Project manager authority vs. project organizing

Published by Massimoluigi Casinelli on

Particular of Trajan Column in Rome

The most used organization structures can be grouped into the following categories:

  • Functional organizations;
  • Matrix organizations
  • Projectized organizations.

In which type of organization does the project manager have the maximum authority?

In so called “strong matrix organization” or in a “projectized model”.

On converse, in a “weak matrix structure”, the project manager has definitely less power. To understand this point, it is necessary considering that matrix organizations were created to overcome problems of the traditional functional organizations, where projects were assigned to a “project manager” belonging to a specific functional department, reporting to the head of that department. In other words, the project manager worked in a specific department and he/she had to interact with other departments, with no authority to do that.

Projects execution entail managing complex processes crossing many departments and the inadequacy of the functional organizations showed up clearly. Also, in such as organization the flow of the information was less than optimal, as the information flew vertically up and down along the chain od command of the specific departments and / or divisions, before passing to the other department.  It is easy to figure out how difficult was following up any request of the Client.

Matrix structure was introduced to overcome the “silos” and streamline the process, which is typically “horizontal”, crossing various departments.  Unfortunately, if the matrix is “weak” the project manager function might be still frustrated: the project manager acts as an expediter or a project coordinator (see note 1) but still with a very limited authority.

In such as organization, project manager cannot make or enforce any decision and still refers completely to the functional heads, for example to get resources assignments and/or to impose deadlines to activities. Similarly, he/she does not have enough authority with the resources assigned to the project by the various functional heads.

[1] But not in same meaning that the role has in a projectized structure.

The balanced matrix vs strong matrix

The solution is a so called “balanced matrix organization”; “balancing” refers to level of authority between the functional manager and the project manager. In a “balanced matrix” the project manager has the proper level of authority, which is comparable with the authority of the functional head. In a balanced matrix organization, a project manager has the level of authority to “impose” deadlines and priorities with the head of the functional departments.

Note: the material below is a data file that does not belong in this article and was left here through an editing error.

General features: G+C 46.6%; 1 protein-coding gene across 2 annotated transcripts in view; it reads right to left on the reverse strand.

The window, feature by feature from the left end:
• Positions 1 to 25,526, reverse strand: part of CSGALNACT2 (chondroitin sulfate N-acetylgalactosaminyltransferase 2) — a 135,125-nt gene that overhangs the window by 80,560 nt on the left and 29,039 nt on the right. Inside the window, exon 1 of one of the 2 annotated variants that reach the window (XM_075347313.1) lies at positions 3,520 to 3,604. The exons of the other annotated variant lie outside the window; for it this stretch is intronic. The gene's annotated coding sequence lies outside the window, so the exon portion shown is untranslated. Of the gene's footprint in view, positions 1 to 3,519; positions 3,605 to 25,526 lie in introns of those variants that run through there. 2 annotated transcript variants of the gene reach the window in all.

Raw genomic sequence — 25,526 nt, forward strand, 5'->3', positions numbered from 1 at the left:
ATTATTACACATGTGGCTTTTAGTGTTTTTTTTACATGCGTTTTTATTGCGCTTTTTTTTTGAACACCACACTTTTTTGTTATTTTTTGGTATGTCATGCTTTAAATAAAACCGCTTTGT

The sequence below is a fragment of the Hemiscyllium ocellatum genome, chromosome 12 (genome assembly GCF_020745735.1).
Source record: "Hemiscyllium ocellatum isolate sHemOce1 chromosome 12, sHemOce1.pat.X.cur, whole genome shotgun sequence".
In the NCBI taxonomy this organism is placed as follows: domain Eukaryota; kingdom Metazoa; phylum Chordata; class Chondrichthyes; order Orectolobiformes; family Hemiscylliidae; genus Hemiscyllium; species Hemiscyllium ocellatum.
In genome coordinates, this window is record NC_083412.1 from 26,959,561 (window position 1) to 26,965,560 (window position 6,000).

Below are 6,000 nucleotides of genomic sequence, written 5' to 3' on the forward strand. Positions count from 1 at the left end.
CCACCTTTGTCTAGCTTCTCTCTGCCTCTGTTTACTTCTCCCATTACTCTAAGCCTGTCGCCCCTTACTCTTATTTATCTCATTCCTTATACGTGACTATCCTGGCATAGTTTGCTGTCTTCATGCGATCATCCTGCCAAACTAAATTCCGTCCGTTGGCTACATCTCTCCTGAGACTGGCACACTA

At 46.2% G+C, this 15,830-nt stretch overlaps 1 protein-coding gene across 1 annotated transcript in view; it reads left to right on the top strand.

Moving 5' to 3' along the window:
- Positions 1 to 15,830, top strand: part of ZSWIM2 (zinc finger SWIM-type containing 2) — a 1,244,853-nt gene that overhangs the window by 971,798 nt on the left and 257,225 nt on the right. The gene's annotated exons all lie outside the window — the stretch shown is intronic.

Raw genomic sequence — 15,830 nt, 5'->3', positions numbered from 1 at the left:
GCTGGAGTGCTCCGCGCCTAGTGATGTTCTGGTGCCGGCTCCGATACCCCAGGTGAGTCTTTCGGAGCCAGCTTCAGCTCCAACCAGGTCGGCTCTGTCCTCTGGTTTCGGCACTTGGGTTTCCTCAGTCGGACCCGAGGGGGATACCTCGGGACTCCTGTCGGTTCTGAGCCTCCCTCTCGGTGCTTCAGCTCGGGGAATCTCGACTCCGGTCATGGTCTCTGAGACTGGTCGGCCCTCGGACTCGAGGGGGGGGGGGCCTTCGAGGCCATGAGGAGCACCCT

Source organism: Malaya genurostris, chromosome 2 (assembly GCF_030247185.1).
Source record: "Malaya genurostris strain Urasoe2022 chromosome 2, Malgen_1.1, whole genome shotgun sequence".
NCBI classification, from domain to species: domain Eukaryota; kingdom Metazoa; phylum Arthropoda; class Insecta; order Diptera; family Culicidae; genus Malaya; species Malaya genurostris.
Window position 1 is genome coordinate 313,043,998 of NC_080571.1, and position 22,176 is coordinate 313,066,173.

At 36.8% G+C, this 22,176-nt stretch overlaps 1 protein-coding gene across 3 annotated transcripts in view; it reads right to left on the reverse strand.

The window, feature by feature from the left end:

The “balanced matrix organization” is a good solution but, but not for every type of project. In fact, sometimes, even companies organized by matrix decide to adopt a “strong matrix“.

In a “strong” matrix the power of the project manager is higher than functional heads. In matrix organizations PMs usually refers to head of project management.

Companies organized usually by matrix might decide to adopt a “project task force” (projectized model) to manage a specific programme or project.

In balanced and strong matrix, or projectized organizations, there is usually a project director, who represents the maximum authority of the programme or project. Project directors are usually present in project-driven organization like EPC companies working in large-size chemical, oil and gas and power projects.

If you’re interested in project management you may follow my blog Beyond project controls.

Massimoluigi Casinelli

I am a chartered civil engineer and certified CCP (cost engineering and total cost management) at AACE International, with thirty years of experience in project management of the construction sector. I deliver expert planning, programme management and project controls on multibillions-Euro infrastructure programmes, including highways and railways, metro, air terminals and complex buildings (commercial, residential, schools), with some experience in oil & gas and power. I worked in advanced contexts of project management (from matrix organizations of EPC contractors to large employers organized to manage complex capital projects), by undertaking various roles in the field of project management / controls and contract management; this diverse range of experiences allowed me to gain knowledge on the various components of project controls (schedule, cost estimating, budgeting and cost control, progress and performance measurement, risk and claim management). I am an Italian citizen, currently in Italy.

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